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Central bank warns against using bitcoin

By Omar Obeidat - Feb 22,2014 - Last updated at Feb 22,2014

AMMAN – The Central Bank of Jordan (CBJ) on Saturday warned the public against the use of virtual currencies, particularly bitcoin, saying they are not legal tender.

The CBJ said in a statement e-mailed to The Jordan Times that investing in virtual currencies carries high risks of devaluation as users could be hit by severe fluctuation and volatility of its value and risks of financial crimes, hacking and electronic piracy, along with the potential risk of the total loss of its value due to the absence of guarantor or underlying assets.

“Recently, a global phenomenon of trading a virtual currency called bitcoin became active around the world. CBJ seeks to protect citizens and the investors, by warning them that virtual currencies are not legal tender and there is no obligation on any central bank in the world or any government to exchange its value for real money issued by them nor backed by underlying international commodities or gold,” the bank said.

The CBJ urged people to make prudent decisions regarding any investment instrument that lacks adequate transparency and disclosure, and which does not entail consumer protection measures.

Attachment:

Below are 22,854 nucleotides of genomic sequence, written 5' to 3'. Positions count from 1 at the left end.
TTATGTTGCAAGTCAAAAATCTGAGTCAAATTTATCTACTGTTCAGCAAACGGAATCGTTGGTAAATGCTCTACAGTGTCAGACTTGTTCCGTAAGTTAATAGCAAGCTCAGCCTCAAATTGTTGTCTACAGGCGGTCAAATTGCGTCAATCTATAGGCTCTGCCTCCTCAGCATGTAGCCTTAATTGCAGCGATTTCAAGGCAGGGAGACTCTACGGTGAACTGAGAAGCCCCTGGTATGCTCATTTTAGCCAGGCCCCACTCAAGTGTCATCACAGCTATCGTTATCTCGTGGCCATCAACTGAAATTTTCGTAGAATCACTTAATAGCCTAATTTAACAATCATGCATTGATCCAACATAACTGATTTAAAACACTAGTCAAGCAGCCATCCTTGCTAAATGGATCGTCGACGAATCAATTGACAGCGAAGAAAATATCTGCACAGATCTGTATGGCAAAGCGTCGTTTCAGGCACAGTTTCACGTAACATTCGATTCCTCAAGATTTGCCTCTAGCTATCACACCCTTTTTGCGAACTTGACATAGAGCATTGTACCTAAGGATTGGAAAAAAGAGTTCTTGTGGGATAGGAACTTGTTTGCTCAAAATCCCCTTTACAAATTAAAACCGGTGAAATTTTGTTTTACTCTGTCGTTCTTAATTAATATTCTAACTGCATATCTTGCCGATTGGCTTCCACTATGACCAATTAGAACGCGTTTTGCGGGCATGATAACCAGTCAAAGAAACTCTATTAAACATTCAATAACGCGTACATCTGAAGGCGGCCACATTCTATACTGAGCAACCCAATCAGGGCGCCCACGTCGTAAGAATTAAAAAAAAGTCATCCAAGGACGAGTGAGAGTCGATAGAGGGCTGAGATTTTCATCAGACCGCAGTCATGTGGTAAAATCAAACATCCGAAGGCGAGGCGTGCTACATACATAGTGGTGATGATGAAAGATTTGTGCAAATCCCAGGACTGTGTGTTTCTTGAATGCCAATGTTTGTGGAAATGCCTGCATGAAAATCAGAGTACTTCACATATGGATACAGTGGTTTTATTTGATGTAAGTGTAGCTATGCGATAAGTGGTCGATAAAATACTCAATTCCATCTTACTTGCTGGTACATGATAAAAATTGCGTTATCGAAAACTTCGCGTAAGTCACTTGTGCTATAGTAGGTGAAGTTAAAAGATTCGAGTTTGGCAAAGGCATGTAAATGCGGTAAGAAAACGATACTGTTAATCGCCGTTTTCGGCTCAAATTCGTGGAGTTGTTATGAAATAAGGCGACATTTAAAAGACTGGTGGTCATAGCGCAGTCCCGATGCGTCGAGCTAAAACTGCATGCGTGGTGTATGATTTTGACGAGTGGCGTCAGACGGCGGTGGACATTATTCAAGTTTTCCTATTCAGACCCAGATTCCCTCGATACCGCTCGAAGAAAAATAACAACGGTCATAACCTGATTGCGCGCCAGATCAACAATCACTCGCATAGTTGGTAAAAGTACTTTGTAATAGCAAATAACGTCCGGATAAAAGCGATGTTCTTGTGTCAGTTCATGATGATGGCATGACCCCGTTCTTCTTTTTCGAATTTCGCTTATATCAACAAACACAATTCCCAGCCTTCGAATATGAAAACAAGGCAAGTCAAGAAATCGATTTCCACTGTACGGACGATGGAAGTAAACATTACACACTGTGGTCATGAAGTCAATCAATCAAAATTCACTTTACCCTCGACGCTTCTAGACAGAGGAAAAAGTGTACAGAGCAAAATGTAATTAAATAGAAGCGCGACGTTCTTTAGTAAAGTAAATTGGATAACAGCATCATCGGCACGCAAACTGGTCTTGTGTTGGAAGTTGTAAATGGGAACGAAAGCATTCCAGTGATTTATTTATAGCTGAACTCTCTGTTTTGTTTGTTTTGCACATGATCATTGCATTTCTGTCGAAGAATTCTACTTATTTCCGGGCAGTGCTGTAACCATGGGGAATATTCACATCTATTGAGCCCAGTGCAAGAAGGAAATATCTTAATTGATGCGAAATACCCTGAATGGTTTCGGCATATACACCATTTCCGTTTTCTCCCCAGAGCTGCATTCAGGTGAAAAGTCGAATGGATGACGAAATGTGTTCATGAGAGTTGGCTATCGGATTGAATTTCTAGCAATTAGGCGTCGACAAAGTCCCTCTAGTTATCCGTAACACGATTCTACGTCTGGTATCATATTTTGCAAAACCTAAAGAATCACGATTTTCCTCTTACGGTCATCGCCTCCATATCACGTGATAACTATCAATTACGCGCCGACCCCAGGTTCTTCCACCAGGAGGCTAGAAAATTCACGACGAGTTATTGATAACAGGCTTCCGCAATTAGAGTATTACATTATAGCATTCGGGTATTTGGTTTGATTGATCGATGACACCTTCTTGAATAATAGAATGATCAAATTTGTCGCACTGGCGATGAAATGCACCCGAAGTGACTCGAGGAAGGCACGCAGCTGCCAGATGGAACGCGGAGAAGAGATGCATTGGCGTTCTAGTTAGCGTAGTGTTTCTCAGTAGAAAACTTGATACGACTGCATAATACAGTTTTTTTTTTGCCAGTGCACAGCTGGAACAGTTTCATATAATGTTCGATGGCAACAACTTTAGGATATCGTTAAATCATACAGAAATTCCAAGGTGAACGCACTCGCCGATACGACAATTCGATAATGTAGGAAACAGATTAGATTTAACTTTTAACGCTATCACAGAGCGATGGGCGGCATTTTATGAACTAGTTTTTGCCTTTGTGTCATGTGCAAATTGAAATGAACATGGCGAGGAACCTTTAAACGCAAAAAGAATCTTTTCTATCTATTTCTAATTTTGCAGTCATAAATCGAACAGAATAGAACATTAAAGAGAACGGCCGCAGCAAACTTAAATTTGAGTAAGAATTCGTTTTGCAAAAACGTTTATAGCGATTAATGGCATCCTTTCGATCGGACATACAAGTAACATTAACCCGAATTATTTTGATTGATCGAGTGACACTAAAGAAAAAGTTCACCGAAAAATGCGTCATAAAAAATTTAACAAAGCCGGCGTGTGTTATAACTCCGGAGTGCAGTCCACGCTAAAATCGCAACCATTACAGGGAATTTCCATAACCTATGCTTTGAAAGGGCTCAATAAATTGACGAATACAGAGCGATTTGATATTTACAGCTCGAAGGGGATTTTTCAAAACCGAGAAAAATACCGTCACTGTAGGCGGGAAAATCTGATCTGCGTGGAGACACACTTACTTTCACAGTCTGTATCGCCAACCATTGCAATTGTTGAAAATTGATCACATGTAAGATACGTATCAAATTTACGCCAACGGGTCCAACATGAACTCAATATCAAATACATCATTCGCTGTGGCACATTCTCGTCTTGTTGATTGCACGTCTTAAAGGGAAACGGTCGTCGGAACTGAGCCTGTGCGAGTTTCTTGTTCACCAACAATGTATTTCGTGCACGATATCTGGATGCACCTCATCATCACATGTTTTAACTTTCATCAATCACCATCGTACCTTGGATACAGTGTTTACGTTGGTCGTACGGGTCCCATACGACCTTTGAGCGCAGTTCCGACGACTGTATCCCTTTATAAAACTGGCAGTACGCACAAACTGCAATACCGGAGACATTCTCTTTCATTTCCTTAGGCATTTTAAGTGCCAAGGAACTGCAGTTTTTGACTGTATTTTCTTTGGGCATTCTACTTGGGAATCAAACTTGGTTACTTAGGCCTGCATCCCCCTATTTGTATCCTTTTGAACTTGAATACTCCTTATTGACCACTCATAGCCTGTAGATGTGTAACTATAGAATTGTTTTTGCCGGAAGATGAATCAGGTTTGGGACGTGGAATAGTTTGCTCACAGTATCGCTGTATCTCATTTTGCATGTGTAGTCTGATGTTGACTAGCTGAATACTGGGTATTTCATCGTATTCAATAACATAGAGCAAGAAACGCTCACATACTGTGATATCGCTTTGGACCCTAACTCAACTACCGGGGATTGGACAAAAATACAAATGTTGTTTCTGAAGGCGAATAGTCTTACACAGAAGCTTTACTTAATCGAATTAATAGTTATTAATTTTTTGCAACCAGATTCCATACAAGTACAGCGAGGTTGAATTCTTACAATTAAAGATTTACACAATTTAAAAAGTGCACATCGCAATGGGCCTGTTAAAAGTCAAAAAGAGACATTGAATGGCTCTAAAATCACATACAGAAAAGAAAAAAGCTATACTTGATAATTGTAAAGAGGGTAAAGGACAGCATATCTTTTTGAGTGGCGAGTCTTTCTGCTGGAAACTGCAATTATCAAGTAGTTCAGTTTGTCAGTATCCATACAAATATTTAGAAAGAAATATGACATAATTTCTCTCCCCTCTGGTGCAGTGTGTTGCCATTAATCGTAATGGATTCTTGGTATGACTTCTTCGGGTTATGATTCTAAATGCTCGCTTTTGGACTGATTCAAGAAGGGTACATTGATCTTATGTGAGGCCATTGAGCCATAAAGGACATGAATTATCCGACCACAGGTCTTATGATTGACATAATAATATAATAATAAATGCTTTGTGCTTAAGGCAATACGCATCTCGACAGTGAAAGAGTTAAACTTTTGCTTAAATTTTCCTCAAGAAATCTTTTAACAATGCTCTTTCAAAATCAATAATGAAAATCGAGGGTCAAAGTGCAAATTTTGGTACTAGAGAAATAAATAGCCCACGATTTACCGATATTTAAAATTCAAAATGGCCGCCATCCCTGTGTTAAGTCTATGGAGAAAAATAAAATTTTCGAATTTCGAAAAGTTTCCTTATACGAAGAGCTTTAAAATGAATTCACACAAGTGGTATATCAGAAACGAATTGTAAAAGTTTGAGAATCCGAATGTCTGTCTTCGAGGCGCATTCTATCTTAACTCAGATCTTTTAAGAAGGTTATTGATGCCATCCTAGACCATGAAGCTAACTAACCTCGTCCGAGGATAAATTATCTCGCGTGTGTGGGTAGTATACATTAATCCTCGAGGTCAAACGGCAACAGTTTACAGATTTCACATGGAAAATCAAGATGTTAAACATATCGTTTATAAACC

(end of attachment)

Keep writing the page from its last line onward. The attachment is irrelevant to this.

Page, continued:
Maha Bahu, executive director of the payment services department at CBJ, told The Jordan Times over the phone that the central bank had issued a circular to all banks operating in the Kingdom, currency exchange companies, financial companies and the payment service companies prohibiting them from dealing with virtual currencies, particularly in bitcoins.

She added that the bank has been following the issue of bitcoin very closely over the past two months, adding it was important to warn the public against it in order to avoid any fraud problems in the future.

Bahu added that many countries worldwide have banned trading in bitcoins, adding that Lebanon has also warned against the virtual currency.

An official source said that there are some people in Jordan and other countries in the region –– using phony names –– are already trading in the currency.

Bitcoin is affiliated with no country or bank. It is based on an open-source computer code designed by an anonymous person or people five years ago, international reports said.

As a crypto-currency, bitcoin is passed between two parties digitally and can be traded on exchanges for real-world currencies. Its value fluctuates according to user demand but it is not backed by any government or central bank.

According to Reuters, bitcoin was hit by attacks from unknown computer hackers in recent weeks that led to problems at two exchanges. They had to temporarily halt withdrawals by customers who stored bitcoins in digital wallets provided by the exchanges.
This week, a single bitcoin unit is worth about $635, down from around the $1,000 mark in late 2013. However, it was worth only about $150 as recently as last September.


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